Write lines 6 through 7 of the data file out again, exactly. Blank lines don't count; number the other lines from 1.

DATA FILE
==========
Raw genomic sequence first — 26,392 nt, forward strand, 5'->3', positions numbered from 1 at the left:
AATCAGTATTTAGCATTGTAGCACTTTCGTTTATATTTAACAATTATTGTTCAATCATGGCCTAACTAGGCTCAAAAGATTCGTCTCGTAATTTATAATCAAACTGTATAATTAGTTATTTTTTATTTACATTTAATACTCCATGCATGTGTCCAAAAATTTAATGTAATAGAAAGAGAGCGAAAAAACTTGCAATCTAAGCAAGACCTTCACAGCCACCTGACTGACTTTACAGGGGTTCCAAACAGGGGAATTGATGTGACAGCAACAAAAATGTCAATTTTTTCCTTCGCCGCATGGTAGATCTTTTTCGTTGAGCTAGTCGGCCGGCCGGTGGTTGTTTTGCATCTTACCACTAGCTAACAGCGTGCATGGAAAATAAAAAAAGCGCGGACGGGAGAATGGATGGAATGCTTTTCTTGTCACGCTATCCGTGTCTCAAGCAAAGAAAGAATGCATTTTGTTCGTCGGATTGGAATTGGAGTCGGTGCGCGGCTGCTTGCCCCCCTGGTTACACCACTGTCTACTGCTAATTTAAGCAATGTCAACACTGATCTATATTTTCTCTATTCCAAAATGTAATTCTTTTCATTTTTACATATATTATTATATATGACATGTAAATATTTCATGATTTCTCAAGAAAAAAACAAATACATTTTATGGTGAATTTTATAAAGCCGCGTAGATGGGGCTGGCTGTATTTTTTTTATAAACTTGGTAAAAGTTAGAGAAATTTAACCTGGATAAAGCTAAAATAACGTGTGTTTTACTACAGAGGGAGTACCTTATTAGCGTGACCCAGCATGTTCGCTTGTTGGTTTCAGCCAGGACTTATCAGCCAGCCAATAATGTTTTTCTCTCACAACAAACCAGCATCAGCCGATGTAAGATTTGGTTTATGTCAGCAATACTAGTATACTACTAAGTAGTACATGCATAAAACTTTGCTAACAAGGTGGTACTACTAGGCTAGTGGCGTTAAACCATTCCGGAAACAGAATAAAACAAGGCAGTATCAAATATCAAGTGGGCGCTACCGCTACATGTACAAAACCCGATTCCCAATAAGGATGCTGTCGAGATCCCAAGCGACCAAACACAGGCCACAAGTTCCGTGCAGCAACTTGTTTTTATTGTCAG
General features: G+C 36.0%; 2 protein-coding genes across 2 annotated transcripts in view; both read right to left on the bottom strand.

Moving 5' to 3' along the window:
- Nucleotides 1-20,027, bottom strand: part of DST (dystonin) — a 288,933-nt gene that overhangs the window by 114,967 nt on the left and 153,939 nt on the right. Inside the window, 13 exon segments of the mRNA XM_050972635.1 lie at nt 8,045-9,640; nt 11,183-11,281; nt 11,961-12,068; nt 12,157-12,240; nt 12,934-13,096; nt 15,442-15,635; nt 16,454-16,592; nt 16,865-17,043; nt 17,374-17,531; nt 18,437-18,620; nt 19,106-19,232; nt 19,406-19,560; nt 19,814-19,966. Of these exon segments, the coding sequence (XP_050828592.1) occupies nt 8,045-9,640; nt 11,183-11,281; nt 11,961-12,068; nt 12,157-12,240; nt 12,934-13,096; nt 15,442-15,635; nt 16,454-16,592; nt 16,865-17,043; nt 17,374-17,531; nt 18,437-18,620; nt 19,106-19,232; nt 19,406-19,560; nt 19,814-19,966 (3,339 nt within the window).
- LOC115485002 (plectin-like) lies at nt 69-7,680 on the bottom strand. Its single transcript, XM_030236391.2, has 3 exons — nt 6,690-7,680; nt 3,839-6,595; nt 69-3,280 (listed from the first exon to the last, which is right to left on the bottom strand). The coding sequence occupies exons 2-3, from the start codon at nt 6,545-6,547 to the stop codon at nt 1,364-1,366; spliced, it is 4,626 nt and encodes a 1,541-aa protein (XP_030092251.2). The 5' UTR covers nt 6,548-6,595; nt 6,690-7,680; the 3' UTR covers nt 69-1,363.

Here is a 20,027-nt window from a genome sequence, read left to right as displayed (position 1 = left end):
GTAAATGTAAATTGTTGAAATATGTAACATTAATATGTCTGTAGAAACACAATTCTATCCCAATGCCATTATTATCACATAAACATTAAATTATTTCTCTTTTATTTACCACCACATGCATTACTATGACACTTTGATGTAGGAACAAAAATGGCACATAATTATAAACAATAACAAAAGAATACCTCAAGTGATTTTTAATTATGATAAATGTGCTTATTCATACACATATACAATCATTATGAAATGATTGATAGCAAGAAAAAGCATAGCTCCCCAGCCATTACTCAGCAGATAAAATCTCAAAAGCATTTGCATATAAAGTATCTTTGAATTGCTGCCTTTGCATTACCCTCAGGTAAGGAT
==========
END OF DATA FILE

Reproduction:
- LOC115485002 (plectin-like) lies at nt 69-7,680 on the bottom strand. Its single transcript, XM_030236391.2, has 3 exons — nt 6,690-7,680; nt 3,839-6,595; nt 69-3,280 (listed from the first exon to the last, which is right to left on the bottom strand). The coding sequence occupies exons 2-3, from the start codon at nt 6,545-6,547 to the stop codon at nt 1,364-1,366; spliced, it is 4,626 nt and encodes a 1,541-aa protein (XP_030092251.2). The 5' UTR covers nt 6,548-6,595; nt 6,690-7,680; the 3' UTR covers nt 69-1,363.

Here is a 20,027-nt window from a genome sequence, read left to right as displayed (position 1 = left end):